Tense and quiet along route 60 amid IDF closure on Palestinian villages

The special security checks conducted by Israeli soldiers were part of a closure put on villages and access roads along the 60 Friday after Rabbi Michael Mark from Otniel was murdered.

By
July 4, 2016 21:22
2 minute read.
Palestinian village

A blocked entrance from route 60 into Sa'ir, a Palestinian village. Men unloading a cow from one truck to another.. (photo credit: LAURA KELLY)

 
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A bend along Route 60 near Beit Hagai leads to an overlook.

There is a small concrete barrier, large enough for a soldier to stand in, nestled among the trees overlooking an intersection that leads to southern Hebron.

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Palestinians were waiting in a long line Monday to exit Hebron, home to almost 230,000 Arabs. One by one the cars and identifications of the drivers were checked by IDF soldiers.

The special security checks were part of the closure put on villages and access roads along Route 60 on Friday after Rabbi Michael Mark from Otniel was murdered in a drive-by shooting not far from Beit Hagai.

Route 60 is the main north-south road in the West Bank. From Gush Etzion it travels 49 kilometers to Otniel.

This is the central artery for Jewish and Palestinian commuter traffic as well as commerce. It also has been witness to numerous terrorist attacks over the years.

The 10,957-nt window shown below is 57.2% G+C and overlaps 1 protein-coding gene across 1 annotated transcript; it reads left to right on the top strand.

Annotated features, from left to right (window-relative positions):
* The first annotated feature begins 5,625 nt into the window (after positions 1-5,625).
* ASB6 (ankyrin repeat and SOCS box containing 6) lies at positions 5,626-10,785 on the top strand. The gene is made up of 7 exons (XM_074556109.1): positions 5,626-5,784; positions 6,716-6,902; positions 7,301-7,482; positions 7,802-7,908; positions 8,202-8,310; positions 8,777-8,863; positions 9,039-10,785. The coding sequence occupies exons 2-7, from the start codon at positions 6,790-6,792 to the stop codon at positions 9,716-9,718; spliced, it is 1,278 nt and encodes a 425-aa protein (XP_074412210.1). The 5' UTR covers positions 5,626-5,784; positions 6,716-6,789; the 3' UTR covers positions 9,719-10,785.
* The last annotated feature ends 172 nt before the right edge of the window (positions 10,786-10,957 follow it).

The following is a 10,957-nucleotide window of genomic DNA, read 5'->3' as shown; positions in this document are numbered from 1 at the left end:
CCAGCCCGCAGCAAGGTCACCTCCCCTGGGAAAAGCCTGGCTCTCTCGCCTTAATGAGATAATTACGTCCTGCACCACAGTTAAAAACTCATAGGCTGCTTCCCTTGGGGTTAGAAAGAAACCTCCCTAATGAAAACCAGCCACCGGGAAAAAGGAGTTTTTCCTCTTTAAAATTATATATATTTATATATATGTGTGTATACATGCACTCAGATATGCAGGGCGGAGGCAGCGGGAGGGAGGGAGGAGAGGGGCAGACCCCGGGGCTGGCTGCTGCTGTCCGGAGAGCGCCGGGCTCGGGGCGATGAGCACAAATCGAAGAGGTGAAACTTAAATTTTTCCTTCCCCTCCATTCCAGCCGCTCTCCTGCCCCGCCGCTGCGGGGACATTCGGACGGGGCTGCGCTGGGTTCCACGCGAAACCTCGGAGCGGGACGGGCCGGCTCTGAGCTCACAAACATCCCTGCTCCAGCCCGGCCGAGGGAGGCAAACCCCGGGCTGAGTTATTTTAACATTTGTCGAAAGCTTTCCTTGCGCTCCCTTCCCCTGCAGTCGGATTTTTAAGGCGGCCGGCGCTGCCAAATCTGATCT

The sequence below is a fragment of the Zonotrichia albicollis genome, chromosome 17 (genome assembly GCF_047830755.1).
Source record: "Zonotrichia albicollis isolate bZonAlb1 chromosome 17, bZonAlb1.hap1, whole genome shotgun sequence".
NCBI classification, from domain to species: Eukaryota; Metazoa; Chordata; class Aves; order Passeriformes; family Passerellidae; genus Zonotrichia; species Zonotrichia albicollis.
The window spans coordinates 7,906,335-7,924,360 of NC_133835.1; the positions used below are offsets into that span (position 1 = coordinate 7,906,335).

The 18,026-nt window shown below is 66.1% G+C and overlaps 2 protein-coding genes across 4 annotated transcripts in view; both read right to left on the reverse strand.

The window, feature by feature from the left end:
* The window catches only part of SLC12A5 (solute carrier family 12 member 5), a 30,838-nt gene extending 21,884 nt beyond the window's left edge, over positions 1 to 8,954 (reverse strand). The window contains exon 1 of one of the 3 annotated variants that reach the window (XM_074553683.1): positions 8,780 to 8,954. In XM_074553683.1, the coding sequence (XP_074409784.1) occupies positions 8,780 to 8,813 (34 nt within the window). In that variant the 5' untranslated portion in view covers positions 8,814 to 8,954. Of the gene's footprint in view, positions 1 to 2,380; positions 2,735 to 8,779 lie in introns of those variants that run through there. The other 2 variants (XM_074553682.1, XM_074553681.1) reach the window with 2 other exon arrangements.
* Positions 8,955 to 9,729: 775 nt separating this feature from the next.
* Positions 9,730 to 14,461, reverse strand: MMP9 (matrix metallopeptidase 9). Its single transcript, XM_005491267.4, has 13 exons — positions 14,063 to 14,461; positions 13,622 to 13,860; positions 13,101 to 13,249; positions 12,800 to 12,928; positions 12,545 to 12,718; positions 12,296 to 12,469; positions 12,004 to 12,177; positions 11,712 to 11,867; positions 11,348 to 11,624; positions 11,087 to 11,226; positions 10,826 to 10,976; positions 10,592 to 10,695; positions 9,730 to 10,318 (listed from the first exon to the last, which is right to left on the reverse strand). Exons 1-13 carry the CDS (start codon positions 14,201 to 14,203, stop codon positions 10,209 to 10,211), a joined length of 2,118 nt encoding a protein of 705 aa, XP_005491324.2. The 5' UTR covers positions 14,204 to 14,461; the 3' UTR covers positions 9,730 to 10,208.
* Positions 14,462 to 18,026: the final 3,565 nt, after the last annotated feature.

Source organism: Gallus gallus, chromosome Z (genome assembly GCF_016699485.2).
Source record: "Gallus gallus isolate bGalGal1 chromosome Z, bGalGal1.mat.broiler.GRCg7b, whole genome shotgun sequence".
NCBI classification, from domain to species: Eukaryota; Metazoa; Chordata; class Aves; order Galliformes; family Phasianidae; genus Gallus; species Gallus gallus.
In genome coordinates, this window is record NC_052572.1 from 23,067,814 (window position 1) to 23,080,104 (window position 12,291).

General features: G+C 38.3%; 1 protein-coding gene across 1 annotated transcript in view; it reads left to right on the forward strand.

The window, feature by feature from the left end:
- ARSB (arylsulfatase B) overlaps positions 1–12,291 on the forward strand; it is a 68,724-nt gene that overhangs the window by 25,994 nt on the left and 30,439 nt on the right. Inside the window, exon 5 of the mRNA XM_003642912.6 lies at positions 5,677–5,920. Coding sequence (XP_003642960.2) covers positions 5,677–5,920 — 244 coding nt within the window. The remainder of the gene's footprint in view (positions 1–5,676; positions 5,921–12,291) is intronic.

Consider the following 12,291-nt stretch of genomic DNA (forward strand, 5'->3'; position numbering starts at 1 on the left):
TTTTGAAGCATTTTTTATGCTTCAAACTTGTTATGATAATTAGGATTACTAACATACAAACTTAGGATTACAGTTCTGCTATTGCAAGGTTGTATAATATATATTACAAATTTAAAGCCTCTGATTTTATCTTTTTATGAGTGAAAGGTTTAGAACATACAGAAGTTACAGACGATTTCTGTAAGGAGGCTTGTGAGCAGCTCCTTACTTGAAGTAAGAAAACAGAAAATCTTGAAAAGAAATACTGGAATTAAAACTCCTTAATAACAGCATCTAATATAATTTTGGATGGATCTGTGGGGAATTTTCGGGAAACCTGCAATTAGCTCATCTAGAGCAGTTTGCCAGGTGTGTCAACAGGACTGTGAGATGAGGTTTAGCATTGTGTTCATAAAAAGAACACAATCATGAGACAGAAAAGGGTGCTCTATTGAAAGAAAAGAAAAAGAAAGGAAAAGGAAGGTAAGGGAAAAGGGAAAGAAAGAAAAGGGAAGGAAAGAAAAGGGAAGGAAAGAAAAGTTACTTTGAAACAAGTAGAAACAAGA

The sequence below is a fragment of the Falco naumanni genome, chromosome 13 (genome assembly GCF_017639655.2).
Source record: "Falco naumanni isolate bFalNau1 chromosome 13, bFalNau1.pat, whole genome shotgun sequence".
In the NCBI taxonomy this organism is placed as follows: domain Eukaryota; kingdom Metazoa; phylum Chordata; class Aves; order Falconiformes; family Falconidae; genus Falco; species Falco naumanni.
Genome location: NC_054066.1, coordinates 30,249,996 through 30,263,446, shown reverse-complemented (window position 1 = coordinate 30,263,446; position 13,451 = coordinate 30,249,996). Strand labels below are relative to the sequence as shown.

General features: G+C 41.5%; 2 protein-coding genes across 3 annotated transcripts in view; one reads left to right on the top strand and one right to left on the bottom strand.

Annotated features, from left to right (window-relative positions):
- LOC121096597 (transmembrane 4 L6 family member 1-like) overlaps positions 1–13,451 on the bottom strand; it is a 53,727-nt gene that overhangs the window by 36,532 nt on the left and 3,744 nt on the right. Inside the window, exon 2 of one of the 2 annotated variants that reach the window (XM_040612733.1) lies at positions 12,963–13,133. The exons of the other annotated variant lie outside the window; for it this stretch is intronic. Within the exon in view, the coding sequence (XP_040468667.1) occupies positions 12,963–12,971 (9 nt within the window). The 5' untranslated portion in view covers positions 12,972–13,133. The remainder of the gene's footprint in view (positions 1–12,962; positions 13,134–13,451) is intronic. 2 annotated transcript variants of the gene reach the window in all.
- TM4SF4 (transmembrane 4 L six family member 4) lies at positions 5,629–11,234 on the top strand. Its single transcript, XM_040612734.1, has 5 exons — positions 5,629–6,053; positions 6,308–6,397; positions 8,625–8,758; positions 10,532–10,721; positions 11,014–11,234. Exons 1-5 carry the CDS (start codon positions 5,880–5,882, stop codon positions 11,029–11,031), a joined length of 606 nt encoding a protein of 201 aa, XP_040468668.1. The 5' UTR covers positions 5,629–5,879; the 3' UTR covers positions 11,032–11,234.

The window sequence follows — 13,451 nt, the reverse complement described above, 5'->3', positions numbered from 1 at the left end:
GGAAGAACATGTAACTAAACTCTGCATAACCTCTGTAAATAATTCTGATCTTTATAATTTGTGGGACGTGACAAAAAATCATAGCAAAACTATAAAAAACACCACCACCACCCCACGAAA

At Gush Etzion junction there is a sign commemorating Naftali Fraenkel, Gil-Ad Shaer and Eyal Yifrah, who were kidnapped and killed by Hamas in 2014. Their bodies were found near Halhul, not far from Route 60.

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Despite the closure affecting hundreds of thousands of Palestinians, there was not a massive visible security presence along the road on Monday.

Many of the access roads have barriers that the IDF can close to prevent traffic entering or exiting villages like Shuyok and Sair.

Local Palestinians said that there were large numbers of soldiers in areas near Bani Naim.

The large town of almost 30,000 people was the home of Muhammad Tarayrah, the 17-year-old who murdered Hallel Yaffa Ariel in Kiryat Arba on June 30.

The same town was home to a cell arrested in February of 2015 that carried out shooting attacks on Route 60.

Palestinian residents inside Sair said that many people were not leaving the village due to the closure and that protesting the IDF presence is a waste of time. With Ramadan ending they hoped the situation would pass.

An IDF spokeswoman said that the barriers restricting Palestinian traffic from the villages entering Route 60 would likely be lifted soon.

However, the security checks on the vehicles and people will not necessarily.

“It is dynamic and it is due to situational assessments,” she said. The IDF noted that two relatives of the murderer of Ariel had been detained in Bani Naim.

Palestinian activists who had gathered at the entrance to Shuyuk village on Route 60 stood by a closed metal gate and filmed a cow being loaded from one truck to another.

“For days they close this area, with 26,000 people here who want to leave to pray for Ramadan,” said one man.

They said the locals who specialize in embroidery and marble work could not get to their shops and that ambulances had trouble entering the area and garbage was not being collected.

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